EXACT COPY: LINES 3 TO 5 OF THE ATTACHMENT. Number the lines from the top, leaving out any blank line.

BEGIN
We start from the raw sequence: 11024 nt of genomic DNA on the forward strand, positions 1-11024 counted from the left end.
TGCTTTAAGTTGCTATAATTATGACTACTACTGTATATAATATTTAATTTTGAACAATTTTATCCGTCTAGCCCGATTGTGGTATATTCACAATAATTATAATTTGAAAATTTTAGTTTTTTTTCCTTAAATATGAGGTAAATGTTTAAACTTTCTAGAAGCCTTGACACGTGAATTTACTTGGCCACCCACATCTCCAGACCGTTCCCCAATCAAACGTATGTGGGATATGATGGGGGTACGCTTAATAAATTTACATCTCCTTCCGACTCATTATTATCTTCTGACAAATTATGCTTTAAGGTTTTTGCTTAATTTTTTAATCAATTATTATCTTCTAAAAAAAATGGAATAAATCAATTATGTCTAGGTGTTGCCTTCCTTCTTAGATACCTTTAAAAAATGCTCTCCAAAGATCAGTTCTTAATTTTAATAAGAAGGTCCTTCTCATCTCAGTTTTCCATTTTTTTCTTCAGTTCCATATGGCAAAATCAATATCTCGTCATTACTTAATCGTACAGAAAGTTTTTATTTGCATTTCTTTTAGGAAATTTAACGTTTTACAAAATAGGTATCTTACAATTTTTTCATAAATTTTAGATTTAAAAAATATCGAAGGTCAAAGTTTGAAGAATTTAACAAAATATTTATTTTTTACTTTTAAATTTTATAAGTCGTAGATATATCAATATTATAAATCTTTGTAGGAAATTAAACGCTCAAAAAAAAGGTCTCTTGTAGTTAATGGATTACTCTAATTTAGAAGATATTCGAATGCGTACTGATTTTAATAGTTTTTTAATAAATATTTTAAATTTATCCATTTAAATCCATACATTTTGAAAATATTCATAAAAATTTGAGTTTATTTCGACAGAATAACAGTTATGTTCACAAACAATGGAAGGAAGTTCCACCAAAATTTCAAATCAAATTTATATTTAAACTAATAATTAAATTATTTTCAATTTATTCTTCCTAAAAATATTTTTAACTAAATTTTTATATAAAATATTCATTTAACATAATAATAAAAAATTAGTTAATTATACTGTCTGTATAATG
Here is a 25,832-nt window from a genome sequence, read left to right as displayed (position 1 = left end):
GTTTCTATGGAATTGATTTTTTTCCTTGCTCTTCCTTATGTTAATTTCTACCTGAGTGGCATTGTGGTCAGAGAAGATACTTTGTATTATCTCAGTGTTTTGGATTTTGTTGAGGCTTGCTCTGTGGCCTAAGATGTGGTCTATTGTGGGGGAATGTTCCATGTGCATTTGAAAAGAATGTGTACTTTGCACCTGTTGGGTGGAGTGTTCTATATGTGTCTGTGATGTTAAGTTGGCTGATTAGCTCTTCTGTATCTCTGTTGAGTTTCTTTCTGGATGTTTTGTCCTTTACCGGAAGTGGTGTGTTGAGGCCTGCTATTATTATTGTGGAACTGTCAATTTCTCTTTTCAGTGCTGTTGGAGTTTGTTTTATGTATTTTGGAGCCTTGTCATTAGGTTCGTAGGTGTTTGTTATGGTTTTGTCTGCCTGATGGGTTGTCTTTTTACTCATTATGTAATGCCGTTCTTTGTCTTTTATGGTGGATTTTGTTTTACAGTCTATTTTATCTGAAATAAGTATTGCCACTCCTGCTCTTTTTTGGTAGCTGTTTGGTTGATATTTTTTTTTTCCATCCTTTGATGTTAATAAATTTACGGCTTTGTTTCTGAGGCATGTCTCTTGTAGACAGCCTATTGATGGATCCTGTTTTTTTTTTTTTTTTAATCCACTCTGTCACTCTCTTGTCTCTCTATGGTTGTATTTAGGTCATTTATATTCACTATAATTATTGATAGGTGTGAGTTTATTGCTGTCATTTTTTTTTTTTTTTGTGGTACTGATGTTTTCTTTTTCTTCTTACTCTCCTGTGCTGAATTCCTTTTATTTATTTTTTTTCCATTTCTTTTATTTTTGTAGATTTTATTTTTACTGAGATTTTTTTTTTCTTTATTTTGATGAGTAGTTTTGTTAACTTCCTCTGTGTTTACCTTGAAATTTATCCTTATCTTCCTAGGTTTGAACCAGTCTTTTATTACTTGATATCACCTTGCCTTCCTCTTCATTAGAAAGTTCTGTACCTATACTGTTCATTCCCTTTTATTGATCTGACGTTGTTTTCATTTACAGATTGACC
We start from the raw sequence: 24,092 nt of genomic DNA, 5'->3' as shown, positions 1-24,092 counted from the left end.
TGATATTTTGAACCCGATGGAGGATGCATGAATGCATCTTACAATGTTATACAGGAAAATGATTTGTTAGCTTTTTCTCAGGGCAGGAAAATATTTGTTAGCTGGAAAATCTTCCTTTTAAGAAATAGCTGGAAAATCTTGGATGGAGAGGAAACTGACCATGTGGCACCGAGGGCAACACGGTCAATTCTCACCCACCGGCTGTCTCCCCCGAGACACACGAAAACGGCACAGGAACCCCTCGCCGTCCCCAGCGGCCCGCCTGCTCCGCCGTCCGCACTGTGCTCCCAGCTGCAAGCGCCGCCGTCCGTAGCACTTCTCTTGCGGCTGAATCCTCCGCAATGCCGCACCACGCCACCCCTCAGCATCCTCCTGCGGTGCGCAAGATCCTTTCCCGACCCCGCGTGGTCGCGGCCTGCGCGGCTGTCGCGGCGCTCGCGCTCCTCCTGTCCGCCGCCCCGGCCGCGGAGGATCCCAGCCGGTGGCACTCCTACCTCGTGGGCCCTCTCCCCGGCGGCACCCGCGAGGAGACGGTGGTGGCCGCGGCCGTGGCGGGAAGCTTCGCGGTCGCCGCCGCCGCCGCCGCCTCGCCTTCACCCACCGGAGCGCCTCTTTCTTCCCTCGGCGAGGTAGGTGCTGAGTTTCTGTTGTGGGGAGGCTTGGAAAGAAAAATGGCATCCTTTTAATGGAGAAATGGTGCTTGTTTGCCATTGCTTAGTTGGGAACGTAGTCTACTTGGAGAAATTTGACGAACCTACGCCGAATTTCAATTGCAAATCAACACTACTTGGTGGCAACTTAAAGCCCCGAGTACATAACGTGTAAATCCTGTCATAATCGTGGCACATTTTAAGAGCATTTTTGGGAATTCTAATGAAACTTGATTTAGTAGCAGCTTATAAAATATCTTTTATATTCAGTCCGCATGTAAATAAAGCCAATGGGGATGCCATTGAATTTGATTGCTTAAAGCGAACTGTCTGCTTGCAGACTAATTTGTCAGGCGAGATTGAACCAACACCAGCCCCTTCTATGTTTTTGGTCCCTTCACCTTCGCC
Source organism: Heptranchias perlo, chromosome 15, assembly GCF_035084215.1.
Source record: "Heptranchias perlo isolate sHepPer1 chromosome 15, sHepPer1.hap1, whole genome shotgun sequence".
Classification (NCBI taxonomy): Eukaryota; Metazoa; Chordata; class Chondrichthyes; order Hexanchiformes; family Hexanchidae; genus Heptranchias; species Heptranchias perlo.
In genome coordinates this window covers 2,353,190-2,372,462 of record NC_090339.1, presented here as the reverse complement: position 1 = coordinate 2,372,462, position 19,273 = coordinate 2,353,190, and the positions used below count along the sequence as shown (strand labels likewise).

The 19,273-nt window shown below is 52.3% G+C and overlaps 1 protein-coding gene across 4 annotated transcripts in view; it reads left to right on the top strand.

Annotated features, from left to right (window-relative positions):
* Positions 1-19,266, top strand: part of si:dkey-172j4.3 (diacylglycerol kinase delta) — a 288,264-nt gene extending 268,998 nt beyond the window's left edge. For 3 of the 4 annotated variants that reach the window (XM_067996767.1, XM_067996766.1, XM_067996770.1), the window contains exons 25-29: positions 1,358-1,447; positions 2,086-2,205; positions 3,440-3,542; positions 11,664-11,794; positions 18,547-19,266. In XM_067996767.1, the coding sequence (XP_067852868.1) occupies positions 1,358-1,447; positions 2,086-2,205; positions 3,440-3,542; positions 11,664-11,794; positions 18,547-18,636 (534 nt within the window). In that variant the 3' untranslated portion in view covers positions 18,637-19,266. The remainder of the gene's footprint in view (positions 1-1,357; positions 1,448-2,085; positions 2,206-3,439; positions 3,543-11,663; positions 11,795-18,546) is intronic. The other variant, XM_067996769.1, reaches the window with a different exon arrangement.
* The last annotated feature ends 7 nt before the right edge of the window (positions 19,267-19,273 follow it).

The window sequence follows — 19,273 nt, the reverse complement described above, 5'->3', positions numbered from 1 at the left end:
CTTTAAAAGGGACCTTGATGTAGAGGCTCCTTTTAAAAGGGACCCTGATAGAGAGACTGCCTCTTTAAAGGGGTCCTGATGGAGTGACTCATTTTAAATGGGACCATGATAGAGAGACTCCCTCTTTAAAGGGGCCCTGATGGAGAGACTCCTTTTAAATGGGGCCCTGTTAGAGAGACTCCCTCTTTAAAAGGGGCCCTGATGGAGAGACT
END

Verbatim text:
Here is a 25,832-nt window from a genome sequence, read left to right as displayed (position 1 = left end):
GTTTCTATGGAATTGATTTTTTTCCTTGCTCTTCCTTATGTTAATTTCTACCTGAGTGGCATTGTGGTCAGAGAAGATACTTTGTATTATCTCAGTGTTTTGGATTTTGTTGAGGCTTGCTCTGTGGCCTAAGATGTGGTCTATTGTGGGGGAATGTTCCATGTGCATTTGAAAAGAATGTGTACTTTGCACCTGTTGGGTGGAGTGTTCTATATGTGTCTGTGATGTTAAGTTGGCTGATTAGCTCTTCTGTATCTCTGTTGAGTTTCTTTCTGGATGTTTTGTCCTTTACCGGAAGTGGTGTGTTGAGGCCTGCTATTATTATTGTGGAACTGTCAATTTCTCTTTTCAGTGCTGTTGGAGTTTGTTTTATGTATTTTGGAGCCTTGTCATTAGGTTCGTAGGTGTTTGTTATGGTTTTGTCTGCCTGATGGGTTGTCTTTTTACTCATTATGTAATGCCGTTCTTTGTCTTTTATGGTGGATTTTGTTTTACAGTCTATTTTATCTGAAATAAGTATTGCCACTCCTGCTCTTTTTTGGTAGCTGTTTGGTTGATATTTTTTTTTTCCATCCTTTGATGTTAATAAATTTACGGCTTTGTTTCTGAGGCATGTCTCTTGTAGACAGCCTATTGATGGATCCTGTTTTTTTTTTTTTTTTAATCCACTCTGTCACTCTCTTGTCTCTCTATGGTTGTATTTAGGTCATTTATATTCACTATAATTATTGATAGGTGTGAGTTTATTGCTGTCATTTTTTTTTTTTTTTGTGGTACTGATGTTTTCTTTTTCTTCTTACTCTCCTGTGCTGAATTCCTTTTATTTATTTTTTTTCCATTTCTTTTATTTTTGTAGATTTTATTTTTACTGAGATTTTTTTTTTCTTTATTTTGATGAGTAGTTTTGTTAACTTCCTCTGTGTTTACCTTGAAATTTATCCTTATCTTCCTAGGTTTGAACCAGTCTTTTATTACTTGATATCACCTTGCCTTCCTCTTCATTAGAAAGTTCTGTACCTATACTGTTCATTCCCTTTTATTGATCTGACGTTGTTTTCATTTACAGATTGACC
We start from the raw sequence: 24,092 nt of genomic DNA, 5'->3' as shown, positions 1-24,092 counted from the left end.